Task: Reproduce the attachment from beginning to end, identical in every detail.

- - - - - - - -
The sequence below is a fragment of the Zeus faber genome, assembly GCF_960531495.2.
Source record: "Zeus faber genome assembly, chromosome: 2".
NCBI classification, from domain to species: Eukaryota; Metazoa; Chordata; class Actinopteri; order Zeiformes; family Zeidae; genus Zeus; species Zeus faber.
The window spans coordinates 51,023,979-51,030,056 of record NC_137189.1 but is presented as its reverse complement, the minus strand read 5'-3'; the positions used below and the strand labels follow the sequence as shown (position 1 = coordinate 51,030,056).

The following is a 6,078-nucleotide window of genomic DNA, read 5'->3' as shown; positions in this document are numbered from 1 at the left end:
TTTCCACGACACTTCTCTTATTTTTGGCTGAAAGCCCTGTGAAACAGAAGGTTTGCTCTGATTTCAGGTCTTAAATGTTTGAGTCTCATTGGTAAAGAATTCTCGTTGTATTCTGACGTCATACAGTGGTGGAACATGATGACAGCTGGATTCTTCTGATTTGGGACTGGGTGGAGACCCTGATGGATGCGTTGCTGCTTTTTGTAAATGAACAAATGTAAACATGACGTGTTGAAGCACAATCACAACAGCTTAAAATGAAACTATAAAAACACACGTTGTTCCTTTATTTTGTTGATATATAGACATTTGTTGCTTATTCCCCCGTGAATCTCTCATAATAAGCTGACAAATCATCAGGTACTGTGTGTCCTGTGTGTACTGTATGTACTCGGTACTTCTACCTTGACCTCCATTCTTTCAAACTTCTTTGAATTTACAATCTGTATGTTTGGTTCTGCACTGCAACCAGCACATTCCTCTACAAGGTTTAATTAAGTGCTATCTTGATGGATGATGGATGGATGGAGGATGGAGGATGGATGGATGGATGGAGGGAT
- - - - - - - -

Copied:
The sequence below is a fragment of the Zeus faber genome, assembly GCF_960531495.2.
Source record: "Zeus faber genome assembly, chromosome: 2".
NCBI classification, from domain to species: Eukaryota; Metazoa; Chordata; class Actinopteri; order Zeiformes; family Zeidae; genus Zeus; species Zeus faber.
The window spans coordinates 51,023,979-51,030,056 of record NC_137189.1 but is presented as its reverse complement, the minus strand read 5'-3'; the positions used below and the strand labels follow the sequence as shown (position 1 = coordinate 51,030,056).

The following is a 6,078-nucleotide window of genomic DNA, read 5'->3' as shown; positions in this document are numbered from 1 at the left end:
TTTCCACGACACTTCTCTTATTTTTGGCTGAAAGCCCTGTGAAACAGAAGGTTTGCTCTGATTTCAGGTCTTAAATGTTTGAGTCTCATTGGTAAAGAATTCTCGTTGTATTCTGACGTCATACAGTGGTGGAACATGATGACAGCTGGATTCTTCTGATTTGGGACTGGGTGGAGACCCTGATGGATGCGTTGCTGCTTTTTGTAAATGAACAAATGTAAACATGACGTGTTGAAGCACAATCACAACAGCTTAAAATGAAACTATAAAAACACACGTTGTTCCTTTATTTTGTTGATATATAGACATTTGTTGCTTATTCCCCCGTGAATCTCTCATAATAAGCTGACAAATCATCAGGTACTGTGTGTCCTGTGTGTACTGTATGTACTCGGTACTTCTACCTTGACCTCCATTCTTTCAAACTTCTTTGAATTTACAATCTGTATGTTTGGTTCTGCACTGCAACCAGCACATTCCTCTACAAGGTTTAATTAAGTGCTATCTTGATGGATGATGGATGGATGGAGGATGGAGGATGGATGGATGGATGGAGGGAT